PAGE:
Ten years ago the predominant species in the pastures were lichen, wild strawberries, cinquefoil and a few different wiry fescue and bent grasses. Now that’s acid soil! Sections of pasture are still like that, also dotted with wild raspberries, but I respect these areas, having watched my milk cows at certain times of the year make a beeline for these humble plants, and nibble them with care but also evident delight.

For the most part though, a diverse mixture of orchard grass, white clover, some red clover, timothy and fescues now predominates, along with a healthy population of plantain, dandelion, and chickweed, all highly desirable herbs, whether you have four hooves, or 10 toes. Where we used to begin feeding a full ration of hay to the cows around the 1st of October, we now begin a month later.

Almost every acre of pasture on this farm is side-hill, susceptible to run-off and soil erosion. But over the past 10 years of sustained grazing management, the soils have become much more absorbent, and at the same time much more resilient in the face of late summer drought. Last month I could easily see the improvement; where I often used to watch spring rains trickling down the slope of the pastures and into our driveway, I watched this spring as they seeped into the thicker plant growth and more porous earth beneath. Though we’d all like to see some more sun and feel some warmth, at this point, I am also thinking ahead to haying and late summer grazing, and so I am delighted that the rain and snow that are still falling, are soaking into our pastures.

While the established pastures become more vigorous, we are at work opening up more grazing land. Leaving plenty of young trees, primarily maples, for the songbirds, and for the cows and pigs to shelter under and scratch on, we cut out the scrappy black cherry trees and saplings, taking what we need for warm-weather cook-stove wood. Carefully we work back toward the old stone walls and fence lines that are our clues to how the land was used by the farmers who lived here over the previous 100 years and more.

What these old stone walls, fence lines and foundations reveal is that the people who lived and worked here paid attention to the lay of the land. Their pastures kept to the gentler gradients and the most protected, southeast-facing slopes. Their walls skirted some wet areas, and if they also enclose some others now, I watch to see signs of where streams may have shifted, and terrain changed, across the decades.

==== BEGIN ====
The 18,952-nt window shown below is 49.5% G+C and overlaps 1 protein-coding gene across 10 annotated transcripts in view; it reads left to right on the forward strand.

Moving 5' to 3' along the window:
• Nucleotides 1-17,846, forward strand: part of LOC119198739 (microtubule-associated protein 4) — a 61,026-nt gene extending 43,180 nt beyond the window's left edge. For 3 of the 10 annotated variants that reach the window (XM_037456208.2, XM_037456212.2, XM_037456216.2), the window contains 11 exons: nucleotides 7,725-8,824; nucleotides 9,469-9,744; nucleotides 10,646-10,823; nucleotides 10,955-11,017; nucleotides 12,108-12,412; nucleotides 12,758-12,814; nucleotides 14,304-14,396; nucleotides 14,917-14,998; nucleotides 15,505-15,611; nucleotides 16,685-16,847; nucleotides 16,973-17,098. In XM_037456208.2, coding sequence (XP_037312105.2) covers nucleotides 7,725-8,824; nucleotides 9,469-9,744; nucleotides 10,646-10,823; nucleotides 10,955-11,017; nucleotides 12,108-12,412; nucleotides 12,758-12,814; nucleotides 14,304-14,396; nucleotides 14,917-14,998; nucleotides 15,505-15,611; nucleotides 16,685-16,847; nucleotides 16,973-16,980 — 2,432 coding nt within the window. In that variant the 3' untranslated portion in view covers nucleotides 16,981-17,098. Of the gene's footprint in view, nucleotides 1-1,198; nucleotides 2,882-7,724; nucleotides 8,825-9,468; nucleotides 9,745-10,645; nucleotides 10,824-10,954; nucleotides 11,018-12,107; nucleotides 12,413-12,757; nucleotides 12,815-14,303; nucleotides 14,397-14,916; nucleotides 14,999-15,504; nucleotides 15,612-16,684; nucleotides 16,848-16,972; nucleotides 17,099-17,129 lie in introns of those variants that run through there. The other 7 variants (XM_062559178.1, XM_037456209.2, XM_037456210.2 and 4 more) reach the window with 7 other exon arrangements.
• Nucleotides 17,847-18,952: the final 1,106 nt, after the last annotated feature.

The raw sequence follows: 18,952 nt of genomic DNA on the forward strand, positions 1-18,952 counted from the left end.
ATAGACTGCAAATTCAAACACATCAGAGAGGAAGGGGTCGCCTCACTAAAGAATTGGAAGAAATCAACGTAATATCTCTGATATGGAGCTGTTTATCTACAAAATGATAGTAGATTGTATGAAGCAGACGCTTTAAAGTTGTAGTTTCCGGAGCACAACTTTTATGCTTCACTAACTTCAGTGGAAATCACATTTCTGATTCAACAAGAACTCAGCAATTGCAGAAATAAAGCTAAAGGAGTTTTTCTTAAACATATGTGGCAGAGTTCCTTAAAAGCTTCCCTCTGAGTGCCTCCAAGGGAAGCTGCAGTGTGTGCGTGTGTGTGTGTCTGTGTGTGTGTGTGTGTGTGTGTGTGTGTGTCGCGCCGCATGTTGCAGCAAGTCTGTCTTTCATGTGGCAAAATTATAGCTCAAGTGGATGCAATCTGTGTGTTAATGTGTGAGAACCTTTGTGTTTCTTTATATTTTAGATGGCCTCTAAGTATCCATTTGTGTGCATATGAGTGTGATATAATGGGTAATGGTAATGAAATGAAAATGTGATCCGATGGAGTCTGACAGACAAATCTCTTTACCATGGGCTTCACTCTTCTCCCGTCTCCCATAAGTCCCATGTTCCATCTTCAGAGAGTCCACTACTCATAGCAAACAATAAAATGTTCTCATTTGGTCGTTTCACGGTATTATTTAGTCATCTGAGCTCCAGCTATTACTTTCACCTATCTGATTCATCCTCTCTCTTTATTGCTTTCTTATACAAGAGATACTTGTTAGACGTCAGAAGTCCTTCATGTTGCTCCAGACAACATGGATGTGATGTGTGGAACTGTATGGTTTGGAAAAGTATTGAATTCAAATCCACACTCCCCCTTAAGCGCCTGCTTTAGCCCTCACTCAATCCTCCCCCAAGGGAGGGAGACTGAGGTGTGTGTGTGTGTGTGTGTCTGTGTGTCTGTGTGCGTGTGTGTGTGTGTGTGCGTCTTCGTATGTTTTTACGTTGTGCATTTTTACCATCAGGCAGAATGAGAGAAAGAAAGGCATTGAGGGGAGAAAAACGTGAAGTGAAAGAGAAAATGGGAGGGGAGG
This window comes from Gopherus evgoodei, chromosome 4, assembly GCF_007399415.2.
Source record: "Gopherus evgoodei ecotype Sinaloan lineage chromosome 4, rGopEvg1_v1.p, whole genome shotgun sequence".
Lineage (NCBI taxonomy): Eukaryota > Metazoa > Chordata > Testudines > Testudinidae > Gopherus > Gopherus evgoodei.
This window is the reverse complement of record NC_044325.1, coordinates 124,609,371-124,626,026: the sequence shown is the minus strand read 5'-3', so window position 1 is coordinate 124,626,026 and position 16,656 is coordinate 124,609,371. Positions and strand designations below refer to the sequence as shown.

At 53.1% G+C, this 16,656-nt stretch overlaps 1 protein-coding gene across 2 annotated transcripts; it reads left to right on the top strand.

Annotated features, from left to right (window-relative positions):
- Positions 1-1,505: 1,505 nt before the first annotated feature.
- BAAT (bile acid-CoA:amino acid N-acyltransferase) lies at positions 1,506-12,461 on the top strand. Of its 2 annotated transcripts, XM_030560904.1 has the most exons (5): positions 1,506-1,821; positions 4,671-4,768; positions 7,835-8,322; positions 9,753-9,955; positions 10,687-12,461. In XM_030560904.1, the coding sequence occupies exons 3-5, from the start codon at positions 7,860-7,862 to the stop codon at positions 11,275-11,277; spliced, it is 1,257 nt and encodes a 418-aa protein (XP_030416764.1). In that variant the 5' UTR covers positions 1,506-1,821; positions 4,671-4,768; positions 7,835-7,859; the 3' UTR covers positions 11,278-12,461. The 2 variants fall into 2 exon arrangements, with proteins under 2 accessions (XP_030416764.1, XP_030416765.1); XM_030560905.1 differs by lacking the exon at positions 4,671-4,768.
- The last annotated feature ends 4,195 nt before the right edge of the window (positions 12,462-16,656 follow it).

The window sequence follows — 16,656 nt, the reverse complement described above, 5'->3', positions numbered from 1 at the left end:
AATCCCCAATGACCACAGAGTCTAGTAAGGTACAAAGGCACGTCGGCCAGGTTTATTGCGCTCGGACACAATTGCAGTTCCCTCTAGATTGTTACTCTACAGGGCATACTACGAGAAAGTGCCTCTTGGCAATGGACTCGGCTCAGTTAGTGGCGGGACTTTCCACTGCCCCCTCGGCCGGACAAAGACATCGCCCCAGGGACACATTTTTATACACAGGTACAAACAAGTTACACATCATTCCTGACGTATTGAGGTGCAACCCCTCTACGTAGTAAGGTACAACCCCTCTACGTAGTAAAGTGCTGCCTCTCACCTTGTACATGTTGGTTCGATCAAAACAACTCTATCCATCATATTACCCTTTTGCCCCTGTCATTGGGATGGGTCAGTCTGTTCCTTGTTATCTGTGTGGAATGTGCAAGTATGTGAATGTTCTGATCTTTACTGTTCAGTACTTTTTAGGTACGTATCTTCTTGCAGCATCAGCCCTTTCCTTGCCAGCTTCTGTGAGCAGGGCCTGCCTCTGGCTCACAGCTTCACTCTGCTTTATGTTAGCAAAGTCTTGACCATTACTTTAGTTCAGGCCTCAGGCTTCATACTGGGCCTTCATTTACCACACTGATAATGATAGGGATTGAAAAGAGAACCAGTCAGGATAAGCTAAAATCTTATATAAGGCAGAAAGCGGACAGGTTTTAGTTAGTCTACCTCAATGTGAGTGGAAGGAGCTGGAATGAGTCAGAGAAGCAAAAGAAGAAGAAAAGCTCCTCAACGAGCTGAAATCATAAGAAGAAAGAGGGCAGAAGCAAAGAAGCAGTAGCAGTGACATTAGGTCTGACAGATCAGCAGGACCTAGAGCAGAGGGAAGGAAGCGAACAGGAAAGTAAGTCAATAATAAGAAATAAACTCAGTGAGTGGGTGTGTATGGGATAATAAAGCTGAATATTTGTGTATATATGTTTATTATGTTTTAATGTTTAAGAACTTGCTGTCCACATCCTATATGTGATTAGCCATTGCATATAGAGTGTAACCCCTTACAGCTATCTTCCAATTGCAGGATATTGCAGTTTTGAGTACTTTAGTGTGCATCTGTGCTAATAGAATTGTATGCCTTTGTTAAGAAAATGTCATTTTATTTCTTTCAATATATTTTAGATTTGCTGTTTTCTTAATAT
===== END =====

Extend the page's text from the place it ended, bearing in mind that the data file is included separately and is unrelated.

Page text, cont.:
The old house and barn foundations, for their part, though they were not all built at the same time, nestle together at the northwestern close of a southeast facing bowl of land opening out below Hurricane Ridge, with access to the old town road and a nearby, 16-foot-deep stone well that bells out from 2 to almost 4 feet at its base. The foundations of the two bank barns bespeak buildings that once presented their long side walls to the sun, and fit comfortably into the sloping land.

Working here over the years, with horses and with my sons, has rooted in me a deep and abiding interest in learning what are the best scale and kind of farming for this piece of land that I have loved a long time, and am still coming to know. Part of that interest is an intense curiosity about things I was unable to learn from the property deeds or from neighbors, but might eventually learn from the land itself. What grew here? Who grazed here? How many of them? How large were the pastures? How did they fit into the lay of the land?

We ask ourselves these questions as we work here. We adjust our herd numbers, and where we focus our energies, as the land suggests, and according to variations in the growing season and weather patterns, improvements in our pastures, and as our market demands evolve and my sons’ and my own off-farm work schedules shift.

Our frame of reference remains the farm itself, its acreage, its topography and its soils. We did not set out with an abstract idea of a particular sort of farm. Instead we have nurtured something small, but integrated, that has gradually grown out of this ground, and out of the patterns we have noticed, across the year, connecting the different kinds of animals to this land and its plants, to each other and to us. As we plan and work, we keep respectfully in mind the history of this farm, as shadowy as parts of it are to us: its wildness, its fragile but promising soils, and its limits.

Liz Guenther lives and farms in Corinth with her sons Sam and Silas.